Employer increased my workload in pregnancy

I work in an office and I informed my employer in July 2013 that I was pregnant. They never carried out a risk assessment and proceeded to continuously increase my workload to the point where most weeks I was working double my normal hours. I ended up becoming extremely stressed from the constant pressure and began experiencing panic attacks and low mood. I eventually ended up being signed off work sick by my doctor at 20 weeks with depression. I am only beginning to recover now and have not yet returned to work following my maternity leave – I am still off sick and currently receiving ESA, but still officially employed. My question is do I have a case for discrimination?

Pregnant woman lying down and cradling her stomach


Your question relates to workload during pregnancy, and if you have a case for discrimination?

Pregnancy/maternity discrimination occurs where an employee is treated unfavourably during pregnancy and/or maternity leave because of her pregnancy or because she is seeking to exercise the right to maternity leave.  It would appear that you may be alleging that your employer treated you unfavourably because of your pregnancy/maternity and as such you may be able to pursue a discrimination claim against your employer.

It is important to note that any claim for discrimination connected to pregnancy/maternity must be brought within three months of the date to which the complaint/discriminatory conduct relates. It would therefore appear that you would potentially be out of time to pursue a claim against your employer for pregnancy/maternity discrimination which occurred prior to your maternity leave as I anticipate that such conduct occurred more than three months ago now.

However, discriminatory conduct occurring more than three months before a claim is brought may still be in time in certain circumstances. For instance, if the discrimination is part of conduct extending over a period of time or is found to be a ‘continuing act’ as it is sometimes called then a claim may still be in time. For instance, if further incidents of discrimination have occurred during your maternity leave and more recently then your claim could still be found to be in time. That said, your query appears to suggest that there have been no further incidents of discrimination during your maternity leave and therefore that more than three months has passed since the last act of discrimination alleged by you. It is therefore important to seek specific advice relating to your claim to establish whether any claim is still in time. You should do this without any further delay.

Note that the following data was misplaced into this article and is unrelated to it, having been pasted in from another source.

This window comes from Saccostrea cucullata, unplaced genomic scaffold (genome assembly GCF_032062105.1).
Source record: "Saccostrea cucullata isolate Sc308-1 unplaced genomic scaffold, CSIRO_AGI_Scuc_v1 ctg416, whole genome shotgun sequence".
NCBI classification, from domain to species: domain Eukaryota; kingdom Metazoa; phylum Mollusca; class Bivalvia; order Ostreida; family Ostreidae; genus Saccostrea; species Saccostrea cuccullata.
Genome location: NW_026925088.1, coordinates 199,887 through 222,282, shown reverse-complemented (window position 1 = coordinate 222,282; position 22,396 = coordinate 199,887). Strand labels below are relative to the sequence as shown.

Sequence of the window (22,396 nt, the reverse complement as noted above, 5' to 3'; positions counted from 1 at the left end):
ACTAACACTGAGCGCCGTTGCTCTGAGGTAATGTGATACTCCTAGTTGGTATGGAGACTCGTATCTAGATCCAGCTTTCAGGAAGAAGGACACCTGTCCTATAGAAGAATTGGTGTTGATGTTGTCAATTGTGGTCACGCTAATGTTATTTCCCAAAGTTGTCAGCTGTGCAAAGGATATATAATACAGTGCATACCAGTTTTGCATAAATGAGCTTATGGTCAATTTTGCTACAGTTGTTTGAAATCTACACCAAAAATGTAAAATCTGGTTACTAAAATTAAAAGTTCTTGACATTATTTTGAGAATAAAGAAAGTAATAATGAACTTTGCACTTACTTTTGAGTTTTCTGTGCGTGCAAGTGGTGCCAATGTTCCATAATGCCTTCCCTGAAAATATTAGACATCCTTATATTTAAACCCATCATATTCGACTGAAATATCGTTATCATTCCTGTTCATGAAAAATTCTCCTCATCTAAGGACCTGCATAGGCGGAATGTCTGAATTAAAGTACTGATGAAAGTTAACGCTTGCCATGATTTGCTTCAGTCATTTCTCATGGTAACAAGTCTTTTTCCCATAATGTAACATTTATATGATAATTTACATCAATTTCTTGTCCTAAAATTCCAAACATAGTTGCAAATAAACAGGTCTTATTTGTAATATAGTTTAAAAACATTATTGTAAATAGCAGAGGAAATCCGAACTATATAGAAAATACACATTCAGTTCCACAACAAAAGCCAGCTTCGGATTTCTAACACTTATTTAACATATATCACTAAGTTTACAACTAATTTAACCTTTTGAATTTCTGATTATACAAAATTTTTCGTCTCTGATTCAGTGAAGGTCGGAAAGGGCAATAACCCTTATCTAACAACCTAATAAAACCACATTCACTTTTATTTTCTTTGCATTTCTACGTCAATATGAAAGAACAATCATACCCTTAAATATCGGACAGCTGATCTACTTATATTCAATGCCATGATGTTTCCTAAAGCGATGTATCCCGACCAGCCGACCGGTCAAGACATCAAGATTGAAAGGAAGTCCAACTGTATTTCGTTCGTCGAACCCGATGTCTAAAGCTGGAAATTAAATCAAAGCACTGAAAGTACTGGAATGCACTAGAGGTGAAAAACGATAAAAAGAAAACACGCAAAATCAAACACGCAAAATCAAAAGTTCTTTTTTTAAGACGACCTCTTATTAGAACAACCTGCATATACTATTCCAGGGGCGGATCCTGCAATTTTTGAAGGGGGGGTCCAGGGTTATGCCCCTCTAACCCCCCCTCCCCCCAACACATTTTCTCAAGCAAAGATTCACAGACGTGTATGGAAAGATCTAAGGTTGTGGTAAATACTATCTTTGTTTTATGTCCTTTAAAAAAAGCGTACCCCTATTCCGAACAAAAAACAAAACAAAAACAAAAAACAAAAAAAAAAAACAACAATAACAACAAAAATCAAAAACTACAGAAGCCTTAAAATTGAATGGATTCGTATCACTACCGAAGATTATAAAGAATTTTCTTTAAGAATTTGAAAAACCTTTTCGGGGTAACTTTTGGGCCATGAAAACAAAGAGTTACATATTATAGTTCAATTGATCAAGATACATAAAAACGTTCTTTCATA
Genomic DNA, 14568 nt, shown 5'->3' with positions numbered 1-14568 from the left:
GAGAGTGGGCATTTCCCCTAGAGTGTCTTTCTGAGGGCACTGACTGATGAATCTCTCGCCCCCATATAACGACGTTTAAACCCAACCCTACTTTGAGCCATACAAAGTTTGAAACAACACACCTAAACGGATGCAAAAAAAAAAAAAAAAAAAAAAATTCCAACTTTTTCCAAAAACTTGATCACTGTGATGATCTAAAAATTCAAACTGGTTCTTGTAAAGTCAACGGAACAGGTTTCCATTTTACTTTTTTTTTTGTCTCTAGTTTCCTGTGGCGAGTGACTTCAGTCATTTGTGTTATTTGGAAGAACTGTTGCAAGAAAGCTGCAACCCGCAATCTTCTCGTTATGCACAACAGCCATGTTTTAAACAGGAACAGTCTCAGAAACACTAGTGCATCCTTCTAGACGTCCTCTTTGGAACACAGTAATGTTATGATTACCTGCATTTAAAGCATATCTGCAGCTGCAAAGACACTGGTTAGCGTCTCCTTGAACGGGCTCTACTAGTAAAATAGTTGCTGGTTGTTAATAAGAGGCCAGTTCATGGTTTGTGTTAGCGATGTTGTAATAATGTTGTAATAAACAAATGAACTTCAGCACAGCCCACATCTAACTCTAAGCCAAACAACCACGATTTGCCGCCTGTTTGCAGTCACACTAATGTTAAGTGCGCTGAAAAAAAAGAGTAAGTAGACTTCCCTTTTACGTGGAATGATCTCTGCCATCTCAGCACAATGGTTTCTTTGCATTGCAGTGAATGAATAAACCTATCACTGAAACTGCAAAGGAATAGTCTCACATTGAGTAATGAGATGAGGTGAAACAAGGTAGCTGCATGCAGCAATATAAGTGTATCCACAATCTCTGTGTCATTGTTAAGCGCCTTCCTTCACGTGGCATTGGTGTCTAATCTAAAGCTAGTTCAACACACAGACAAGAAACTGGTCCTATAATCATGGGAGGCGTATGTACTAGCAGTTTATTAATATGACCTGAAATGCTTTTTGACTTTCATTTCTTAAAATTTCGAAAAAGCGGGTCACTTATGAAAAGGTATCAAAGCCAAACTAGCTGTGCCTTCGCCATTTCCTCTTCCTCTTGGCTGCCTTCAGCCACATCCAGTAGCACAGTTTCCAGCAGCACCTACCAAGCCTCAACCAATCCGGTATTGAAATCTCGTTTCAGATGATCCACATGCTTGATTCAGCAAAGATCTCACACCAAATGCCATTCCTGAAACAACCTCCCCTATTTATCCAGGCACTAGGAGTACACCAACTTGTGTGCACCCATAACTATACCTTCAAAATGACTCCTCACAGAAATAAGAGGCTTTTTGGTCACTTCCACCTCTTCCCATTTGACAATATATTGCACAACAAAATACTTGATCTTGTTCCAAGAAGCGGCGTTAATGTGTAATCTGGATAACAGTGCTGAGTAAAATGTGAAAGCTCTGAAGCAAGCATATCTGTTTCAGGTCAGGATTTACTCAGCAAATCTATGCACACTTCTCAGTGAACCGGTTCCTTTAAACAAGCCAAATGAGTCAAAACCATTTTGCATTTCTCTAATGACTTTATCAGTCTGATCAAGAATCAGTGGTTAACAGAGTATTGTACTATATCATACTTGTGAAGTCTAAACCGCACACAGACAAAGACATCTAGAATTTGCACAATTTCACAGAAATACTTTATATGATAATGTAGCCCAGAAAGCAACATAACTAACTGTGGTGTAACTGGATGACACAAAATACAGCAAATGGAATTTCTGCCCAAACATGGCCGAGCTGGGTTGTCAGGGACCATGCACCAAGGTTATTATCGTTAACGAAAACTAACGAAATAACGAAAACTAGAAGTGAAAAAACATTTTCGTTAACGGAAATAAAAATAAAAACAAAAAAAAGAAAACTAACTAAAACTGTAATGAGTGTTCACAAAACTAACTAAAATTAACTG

Additionally, where discrimination has occurred, it is usual for an employee to raise a grievance with their employer outlining the conduct which they claim to be discriminatory. It is not clear from your query whether any grievance has been raised by you at the time of the alleged conduct prior to your maternity leave or since this time. If you have not raised a grievance with your employer, then I would certainly suggest that you do so, outlining within your grievance the conduct which you allege to be discriminatory and asking your employer to investigate this further. Raising a grievance would usually result in your attendance at a grievance meeting to discuss the content of your grievance with your employer and following the meeting, your employer would convey their written decision in respect of your grievance to you i.e. whether they agree that you have been discriminated against. If you do not feel up to attending a grievance hearing then you can request that your employer deal with your grievance as a written exercise and without you having to attend at any grievance hearing in person. Raising a grievance may assist with resolving the issues you had experienced prior to your maternity leave and may assist with a return to work.





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